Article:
Azeroth Is Burning

Up goes the knife! Down comes the knife. The mottled boar squeals with indignation, its low-polygon face a terrible mask of icy confidence. A worthy opponent indeed. He gores me for 4 damage. I am wounded! Oh, friend, send word to my mother. Tell her I always… tell her…


No, wait, I’m fine. The boar grunts and falls over. Checking the corpse, I find a Splintered Tusk worth 6 copper. Beautiful. I bet you wished you had a Splintered Tusk, eh? I bet you go crazy for tusks. Sorry, man. We can’t all have this luck.

I’m doing my best not to think about a few things, here. Let me explain.

World of Warcraft: Cataclysm sees the return of the enormous, molten-bodied dragon Deathwing to Azeroth, and his careless exit from his sanctuary over in Deepholm breaks a stone called the World Pillar, which carries the weight of all the elemental and magnetic forces in Azeroth. So, with the release of Cataclysm many familiar areas are sundered, flooded, even irrigated. Sprawling plains now have peaks and hump-backs, deserts are given life, and the zone of Thousand Needles has become so flooded that its once-majestic butte tops are now islands.

But down on a human scale, there’s something more disruptive going on here than the reboot of various territories. When World of Warcraft first came out, two of the areas receiving apocalyptic attention in Cataclysm, Durotar and The Barrens, were my home- or at least the home of my Troll warrior, Jatin, who I carefully guided to level 30 back in 2004.

Hearing that these places I’d spent tens of hours hiking around were going to be torn apart, reshuffled and “improved” made me nervous. In that moment, I realized that the only emotional investment I had in WoW was in Azeroth itself. So when I got access to the Cataclysm beta, I didn’t make a Goblin or Worgen. I made a female orc shaman called Jilan. She was stocky and earthy where I remembered Jatin being lanky and elegant, but I wasn’t really thinking when I designed her. I just wanted to see my home again.

The ability of the player to explore is what makes games unique. We all know this. The history of gaming is rife with keys and grappling hooks, full of caves and secrets and treasure. What is considered less frequently is the longer-term effects of exploring an environment, the ones that surface after that initial thrill of discovery. The more time a player spends in one area, the more they’ll develop emotions towards it, and as the landscape becomes populated with memories, the place gains history.

In some ways, if a developer wants a player to gain an emotional attachment to something in their game, a location is a much safer bet than an NPC. Games have yet to develop any kind of tech that allows us to talk or interact convincingly with characters, meaning that there’s always going to be some disconnection there. Plus, there’s the risk that the player will find themselves forced to spend time with a character that they don’t like or don’t find believable.

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But a location? All a place has to do is be there. It doesn’t have to be realistic. And strangely, it doesn’t even have to be likeable. Gamers thrill at dropped into poisonous dungeons, foreboding alien worlds, and sun-scorched, cannibal visions of the future. Super Metroid might be set on a decidedly miserable planet, but it’s so atmospheric that it’s impossible to finally escape from it without some attachment to it, gross ecosystem and all. Even Red Faction: Guerrilla managed an enjoyable sense of place, and that was a game about industrial facilities on Mars.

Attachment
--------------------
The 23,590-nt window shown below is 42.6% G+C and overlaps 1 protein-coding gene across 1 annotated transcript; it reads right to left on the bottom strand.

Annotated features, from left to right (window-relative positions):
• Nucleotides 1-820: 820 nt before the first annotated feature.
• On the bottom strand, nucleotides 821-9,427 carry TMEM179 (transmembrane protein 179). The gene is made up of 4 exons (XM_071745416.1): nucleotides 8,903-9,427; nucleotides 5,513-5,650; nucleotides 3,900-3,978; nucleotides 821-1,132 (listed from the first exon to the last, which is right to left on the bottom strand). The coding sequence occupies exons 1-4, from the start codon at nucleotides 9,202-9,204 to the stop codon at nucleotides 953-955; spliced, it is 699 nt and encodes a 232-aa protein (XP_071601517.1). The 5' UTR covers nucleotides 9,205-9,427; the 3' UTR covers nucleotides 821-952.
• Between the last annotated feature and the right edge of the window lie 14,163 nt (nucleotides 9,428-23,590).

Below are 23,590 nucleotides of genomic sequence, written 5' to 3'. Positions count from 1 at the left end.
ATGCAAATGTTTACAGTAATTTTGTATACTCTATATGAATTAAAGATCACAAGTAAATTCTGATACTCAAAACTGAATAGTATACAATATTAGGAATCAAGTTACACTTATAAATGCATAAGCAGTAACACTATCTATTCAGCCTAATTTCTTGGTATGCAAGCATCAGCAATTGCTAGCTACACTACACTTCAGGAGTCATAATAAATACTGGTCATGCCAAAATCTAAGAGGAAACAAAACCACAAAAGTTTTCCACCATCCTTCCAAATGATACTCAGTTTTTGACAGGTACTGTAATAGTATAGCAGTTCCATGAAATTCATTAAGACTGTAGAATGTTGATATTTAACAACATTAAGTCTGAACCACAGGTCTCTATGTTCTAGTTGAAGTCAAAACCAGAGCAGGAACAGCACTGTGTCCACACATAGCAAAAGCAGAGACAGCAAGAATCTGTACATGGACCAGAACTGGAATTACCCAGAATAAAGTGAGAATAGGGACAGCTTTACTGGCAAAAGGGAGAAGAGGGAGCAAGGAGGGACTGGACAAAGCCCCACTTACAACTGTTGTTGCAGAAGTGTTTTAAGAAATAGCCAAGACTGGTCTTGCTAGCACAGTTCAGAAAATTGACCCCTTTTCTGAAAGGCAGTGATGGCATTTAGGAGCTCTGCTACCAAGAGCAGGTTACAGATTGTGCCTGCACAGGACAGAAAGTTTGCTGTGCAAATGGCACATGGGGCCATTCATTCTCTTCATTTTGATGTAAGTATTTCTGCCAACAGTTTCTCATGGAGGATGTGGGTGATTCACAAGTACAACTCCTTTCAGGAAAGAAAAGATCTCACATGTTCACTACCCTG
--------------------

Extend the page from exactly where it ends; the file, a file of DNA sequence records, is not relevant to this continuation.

I’m not sure how much I ever liked Durotar, with its cracked earth and grumpy orc sentries, but that doesn’t matter. I spent some important hours there, and it’s familiar to me. Or at least, it was.

The changes mess with you from the very start. I remembered that the first quest in the orc proving grounds was to kill yourself some boars, but Durotar is now mobilizing for war. Those boars are now packed into fenced farming enclosures which double as training yards for newbies to get their feet (and weapons) wet. Killing my first few boars, I was trying not to think about the fact that I was going through all this again, or that I was having my hand held even tighter. Most of all I was trying not to think about the fact that this place that I had such vivid memories of was no longer how I remembered it.

As I pocketed another Splintered Tusk, a level 83 player came plunging out of the sky, astride an enormous drake. Another purpose of Cataclysm‘s world-twisting is to make the entirety of the original game’s world accessible by flying mounts. This player landed right next to the boar pens and looked at me, gazing out from his nest of shiny weapons and armor. He was yet another anomaly in the world that I remembered; such powerful characters rarely alighted in Durotar.

He promptly took flight again, soaring off as quickly as he’d arrived, but my new character’s contrast with his power took the wind out of my reverie. Grudgingly, I turned back to my work, this sea of idle boars. All the majesty that I remembered from this game and this place – the sense of adventure, the grandness of my quests. It couldn’t have all been my imagination. Could it?